CDNs: Think Globally, Stash Content Locally


BTR_Feature_Art_CDN_2-23-14 Now more than ever, MSOs are companies with their feet in both the past and the future. The past focuses on local or regional services. The future - as illustrated by the pending acquisition of Time Warner Cable by Comcast - will feature organizations that increasingly operate independently of geographic borders. Subscribers are changing as well. They expect to get their content no matter where they are. 

A key arena in which the give and take between local and national operators is most keenly felt is in content delivery networks (CDNs). The concept of CDNs - delivering and storing content near where experience says it will be used - is not new. Currently, cable operators are getting more serious about CDNs and educating themselves on how to use the different types that exist.

The rationale behind the use of CDNs is shifting. "CDN investments started out as a move to get video onto tablets and mobile devices and have a second and third screen presence," said Jim Brickmeier, Concurrent's (NASDAQ:CCUR) senior vice president for strategic marketing. "Now we are seeing CDN use on more of the core services, from traditional networks to IP. One of the things we are seeing is a lot of interest in CDN-assisted VOD."

Indeed, the growth is both defensive and offensive. Chris Rittler, the senior vice president of sales and marketing for Deluxe Digital Distribution, suggested that an element of the interest in CDNs is from operators proactively planning to compete with OTT providers.

It's not only about today. Indeed, the key is tomorrow. "TV Everywhere, you could argue, is still a small service," Rittler said. "But if you look at it through another lens, [services such as] Netflix and Amazon Prime are on-demand OTT services with 50,000 to 100,000 titles. Traditional VOD systems offer only about 10,000 titles. TVE is a about multiscreen and competing with Netflix and Amazon Prime [and others]."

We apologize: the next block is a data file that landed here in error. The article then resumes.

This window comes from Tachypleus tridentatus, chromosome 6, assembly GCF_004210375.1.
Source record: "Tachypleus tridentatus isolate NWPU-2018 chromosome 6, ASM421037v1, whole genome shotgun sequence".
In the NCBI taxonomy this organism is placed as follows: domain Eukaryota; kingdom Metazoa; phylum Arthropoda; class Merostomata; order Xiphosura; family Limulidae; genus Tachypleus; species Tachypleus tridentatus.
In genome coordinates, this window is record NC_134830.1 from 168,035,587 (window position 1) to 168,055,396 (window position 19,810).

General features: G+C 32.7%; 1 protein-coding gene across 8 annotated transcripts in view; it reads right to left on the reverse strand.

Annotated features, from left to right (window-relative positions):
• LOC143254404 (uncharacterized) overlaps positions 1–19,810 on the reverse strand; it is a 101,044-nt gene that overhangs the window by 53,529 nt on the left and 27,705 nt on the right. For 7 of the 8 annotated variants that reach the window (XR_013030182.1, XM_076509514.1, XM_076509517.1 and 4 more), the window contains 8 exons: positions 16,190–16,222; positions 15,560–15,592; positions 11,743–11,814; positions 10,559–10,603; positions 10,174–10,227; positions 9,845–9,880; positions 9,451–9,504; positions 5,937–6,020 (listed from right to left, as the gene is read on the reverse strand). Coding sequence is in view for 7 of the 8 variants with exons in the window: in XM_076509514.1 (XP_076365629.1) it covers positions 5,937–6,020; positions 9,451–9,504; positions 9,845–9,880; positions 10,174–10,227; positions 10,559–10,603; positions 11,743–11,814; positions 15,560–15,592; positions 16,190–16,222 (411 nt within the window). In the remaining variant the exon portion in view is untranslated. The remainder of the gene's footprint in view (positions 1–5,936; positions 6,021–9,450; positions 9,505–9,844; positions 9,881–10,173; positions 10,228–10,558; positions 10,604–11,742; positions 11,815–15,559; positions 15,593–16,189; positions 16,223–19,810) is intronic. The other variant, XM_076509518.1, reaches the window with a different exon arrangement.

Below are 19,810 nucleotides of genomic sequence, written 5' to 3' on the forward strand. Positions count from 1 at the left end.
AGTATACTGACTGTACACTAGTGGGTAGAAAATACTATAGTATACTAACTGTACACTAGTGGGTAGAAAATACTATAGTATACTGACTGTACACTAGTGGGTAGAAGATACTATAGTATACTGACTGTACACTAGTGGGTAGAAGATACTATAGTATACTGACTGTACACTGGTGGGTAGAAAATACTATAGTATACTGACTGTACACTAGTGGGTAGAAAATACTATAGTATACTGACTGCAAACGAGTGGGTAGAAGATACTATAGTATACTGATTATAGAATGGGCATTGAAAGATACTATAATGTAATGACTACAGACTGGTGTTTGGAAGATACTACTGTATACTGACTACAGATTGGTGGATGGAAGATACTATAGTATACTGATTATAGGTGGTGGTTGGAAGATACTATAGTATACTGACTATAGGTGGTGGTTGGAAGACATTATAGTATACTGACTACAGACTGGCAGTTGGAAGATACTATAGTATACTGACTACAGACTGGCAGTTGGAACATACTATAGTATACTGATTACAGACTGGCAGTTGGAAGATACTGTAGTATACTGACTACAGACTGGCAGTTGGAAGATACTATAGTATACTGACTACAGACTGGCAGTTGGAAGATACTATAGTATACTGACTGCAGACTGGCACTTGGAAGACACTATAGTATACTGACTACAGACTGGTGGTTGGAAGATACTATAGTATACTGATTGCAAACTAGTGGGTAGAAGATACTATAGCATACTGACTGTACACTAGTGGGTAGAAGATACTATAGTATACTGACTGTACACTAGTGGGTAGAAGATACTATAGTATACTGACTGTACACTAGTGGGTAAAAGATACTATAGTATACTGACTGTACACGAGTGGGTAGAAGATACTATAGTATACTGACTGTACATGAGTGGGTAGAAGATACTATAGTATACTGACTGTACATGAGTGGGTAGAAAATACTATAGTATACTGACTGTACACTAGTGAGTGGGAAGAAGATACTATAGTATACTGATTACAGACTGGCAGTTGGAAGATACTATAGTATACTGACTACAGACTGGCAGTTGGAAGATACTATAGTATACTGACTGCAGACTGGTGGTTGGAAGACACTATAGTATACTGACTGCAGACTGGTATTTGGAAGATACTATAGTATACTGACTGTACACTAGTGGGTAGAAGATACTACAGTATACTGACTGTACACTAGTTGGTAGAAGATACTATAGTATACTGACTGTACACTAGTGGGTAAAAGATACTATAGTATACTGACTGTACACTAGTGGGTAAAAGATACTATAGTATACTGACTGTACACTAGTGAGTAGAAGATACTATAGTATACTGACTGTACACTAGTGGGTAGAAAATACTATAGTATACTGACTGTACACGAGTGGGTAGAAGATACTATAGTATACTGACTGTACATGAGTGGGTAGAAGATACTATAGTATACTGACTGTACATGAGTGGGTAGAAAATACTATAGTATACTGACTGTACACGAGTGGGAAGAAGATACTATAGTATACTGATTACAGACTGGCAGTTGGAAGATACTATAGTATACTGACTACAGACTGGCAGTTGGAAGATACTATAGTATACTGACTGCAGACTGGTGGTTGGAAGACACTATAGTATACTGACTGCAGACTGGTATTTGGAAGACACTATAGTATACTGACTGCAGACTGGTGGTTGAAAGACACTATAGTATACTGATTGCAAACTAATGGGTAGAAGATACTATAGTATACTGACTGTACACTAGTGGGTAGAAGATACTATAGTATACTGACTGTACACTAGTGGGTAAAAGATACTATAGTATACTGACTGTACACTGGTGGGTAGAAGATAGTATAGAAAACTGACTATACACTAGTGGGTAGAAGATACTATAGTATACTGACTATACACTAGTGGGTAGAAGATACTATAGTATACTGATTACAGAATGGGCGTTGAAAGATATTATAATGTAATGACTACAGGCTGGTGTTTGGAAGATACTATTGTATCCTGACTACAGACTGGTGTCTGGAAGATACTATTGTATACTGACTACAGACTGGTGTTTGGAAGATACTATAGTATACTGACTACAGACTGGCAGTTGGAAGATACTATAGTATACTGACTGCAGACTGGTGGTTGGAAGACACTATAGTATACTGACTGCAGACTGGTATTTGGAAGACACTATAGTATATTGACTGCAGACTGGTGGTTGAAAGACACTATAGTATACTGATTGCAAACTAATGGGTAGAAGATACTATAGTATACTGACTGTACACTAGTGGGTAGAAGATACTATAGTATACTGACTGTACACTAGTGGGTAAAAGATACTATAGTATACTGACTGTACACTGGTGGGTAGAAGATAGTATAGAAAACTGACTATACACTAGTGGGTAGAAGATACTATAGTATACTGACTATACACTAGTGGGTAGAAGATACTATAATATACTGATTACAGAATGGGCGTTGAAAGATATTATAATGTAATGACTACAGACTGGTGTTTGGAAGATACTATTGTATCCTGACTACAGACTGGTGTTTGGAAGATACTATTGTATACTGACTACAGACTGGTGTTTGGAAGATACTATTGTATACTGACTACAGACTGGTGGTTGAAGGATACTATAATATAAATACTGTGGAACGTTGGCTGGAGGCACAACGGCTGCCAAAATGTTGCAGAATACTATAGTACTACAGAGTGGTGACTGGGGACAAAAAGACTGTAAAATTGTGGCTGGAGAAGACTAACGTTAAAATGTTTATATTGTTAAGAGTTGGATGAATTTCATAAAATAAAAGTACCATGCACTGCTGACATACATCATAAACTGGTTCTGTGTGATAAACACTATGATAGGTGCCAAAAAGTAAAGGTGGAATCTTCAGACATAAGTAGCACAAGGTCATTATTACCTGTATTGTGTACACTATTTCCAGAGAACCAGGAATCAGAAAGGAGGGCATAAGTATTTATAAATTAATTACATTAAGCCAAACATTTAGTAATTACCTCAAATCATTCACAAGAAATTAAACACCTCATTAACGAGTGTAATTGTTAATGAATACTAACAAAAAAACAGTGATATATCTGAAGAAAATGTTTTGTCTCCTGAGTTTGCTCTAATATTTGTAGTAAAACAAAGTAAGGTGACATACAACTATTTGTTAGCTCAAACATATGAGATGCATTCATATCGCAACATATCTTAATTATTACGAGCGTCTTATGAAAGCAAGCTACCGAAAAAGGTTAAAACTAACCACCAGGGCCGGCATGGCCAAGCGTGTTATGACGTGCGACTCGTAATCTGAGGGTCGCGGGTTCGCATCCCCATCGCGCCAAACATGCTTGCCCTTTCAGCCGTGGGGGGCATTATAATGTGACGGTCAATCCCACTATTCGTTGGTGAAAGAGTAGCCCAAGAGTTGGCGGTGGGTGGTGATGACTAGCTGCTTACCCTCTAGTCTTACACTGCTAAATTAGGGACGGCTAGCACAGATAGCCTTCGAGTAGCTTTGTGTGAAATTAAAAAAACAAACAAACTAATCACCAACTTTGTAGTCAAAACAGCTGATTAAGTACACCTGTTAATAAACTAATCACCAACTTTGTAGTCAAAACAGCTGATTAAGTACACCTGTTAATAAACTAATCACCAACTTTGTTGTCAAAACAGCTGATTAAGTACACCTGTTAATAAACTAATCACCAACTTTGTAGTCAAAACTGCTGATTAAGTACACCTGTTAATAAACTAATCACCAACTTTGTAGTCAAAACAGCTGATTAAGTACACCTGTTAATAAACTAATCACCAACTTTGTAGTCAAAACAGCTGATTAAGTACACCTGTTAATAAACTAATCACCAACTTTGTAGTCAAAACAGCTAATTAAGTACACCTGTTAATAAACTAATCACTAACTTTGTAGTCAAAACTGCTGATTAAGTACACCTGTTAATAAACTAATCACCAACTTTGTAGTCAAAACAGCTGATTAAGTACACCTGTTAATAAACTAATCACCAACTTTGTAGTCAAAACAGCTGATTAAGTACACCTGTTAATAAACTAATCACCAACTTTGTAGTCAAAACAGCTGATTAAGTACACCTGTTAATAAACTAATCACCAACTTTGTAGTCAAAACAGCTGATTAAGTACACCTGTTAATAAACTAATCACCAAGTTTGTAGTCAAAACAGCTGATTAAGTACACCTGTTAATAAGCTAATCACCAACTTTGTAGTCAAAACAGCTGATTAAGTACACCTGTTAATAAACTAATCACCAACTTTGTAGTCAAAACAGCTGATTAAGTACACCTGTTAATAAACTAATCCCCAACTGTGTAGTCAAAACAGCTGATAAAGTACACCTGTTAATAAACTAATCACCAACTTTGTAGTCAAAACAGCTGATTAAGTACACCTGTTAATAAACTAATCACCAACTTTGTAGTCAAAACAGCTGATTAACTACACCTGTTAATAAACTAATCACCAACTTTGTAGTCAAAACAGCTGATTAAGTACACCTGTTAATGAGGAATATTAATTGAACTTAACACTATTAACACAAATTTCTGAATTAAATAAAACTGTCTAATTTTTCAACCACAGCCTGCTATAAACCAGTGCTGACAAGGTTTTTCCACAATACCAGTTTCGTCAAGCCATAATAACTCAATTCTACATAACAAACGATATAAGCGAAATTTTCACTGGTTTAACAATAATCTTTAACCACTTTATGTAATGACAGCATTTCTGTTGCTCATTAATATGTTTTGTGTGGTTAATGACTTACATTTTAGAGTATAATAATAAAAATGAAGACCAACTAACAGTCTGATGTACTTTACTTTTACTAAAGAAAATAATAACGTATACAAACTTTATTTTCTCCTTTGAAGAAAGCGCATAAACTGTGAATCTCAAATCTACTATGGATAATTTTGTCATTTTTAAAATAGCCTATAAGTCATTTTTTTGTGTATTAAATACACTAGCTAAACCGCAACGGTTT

Operators are heavily involved in trials of CDNs, said Daniel Sahar, the co-founder of Qwilt. One of the things that the industry is studying is the characteristics of the two types of CDNs. Operator CDNs serve only the MSO that deploys them. They are aimed at carrying its programming (or the programming for which it has content rights). The goal is 100% control and reliability. The other flavor of CDN is known as transparent cache. These are devices that handle content from tenants on the operator's network.

Both approaches are necessary. CDNs that are dedicated to the operators’ controlled content are getting a lot of attention, said Sahar, whose company demonstrated what it calls the first implementation of live streaming on a transparent cache. The point is that in the past cable operators relied upon the likes of Akamai and Limelight for their CDN needs. Forward-thinking companies are beginning to take control and build their own. It is, however, a long process. Sahar said very few subscribers currently are being served by operator CDNs.

Figuring out precisely which caching solutions are best for them and where in the network to put them will be high on the list of issues with which planning executives will be dealing going forward. "In North America, we are anticipating a large number of deployments of transparent caches," Sahar said. "This is what we are hearing from most MSOs."

Operators - along with other members of the content delivery ecosystem - are working to enable their CDNs to work together through the Internet Engineering Task Force's Content Delivery Network Interconnection (CDNI) task force. Rob Hickey, the vice president of engineering for Azuki Systems - which is being acquired by Ericsson - said the goal is to create interconnected networks that can make reliance on commercial providers unnecessary. Cable operators and others, Hickey said, "don't want to depend on companies such as Akamai and Limelight and having SLAs with them vs. having control themselves."

The cable industry has moved, during the past few decades, from playing second fiddle to the telephone companies to being the ultimate insider. That transition is deeply connected to parallel transformations in the composition of the content and the places where it needs to be delivered.

CDNs are a necessary step is finding ways to distribute content in a manner capable of supporting those changes. A combination of operator CDNs and transparent caches constitutes the industry's effort to think locally - and grab content globally. "CDNs are becoming required to address the size of content libraries and the cost of distribution," Rittler said. "They are absolutely growing."

Carl Weinschenk is the Senior Editor of Broadband Technology Report. Contact him at

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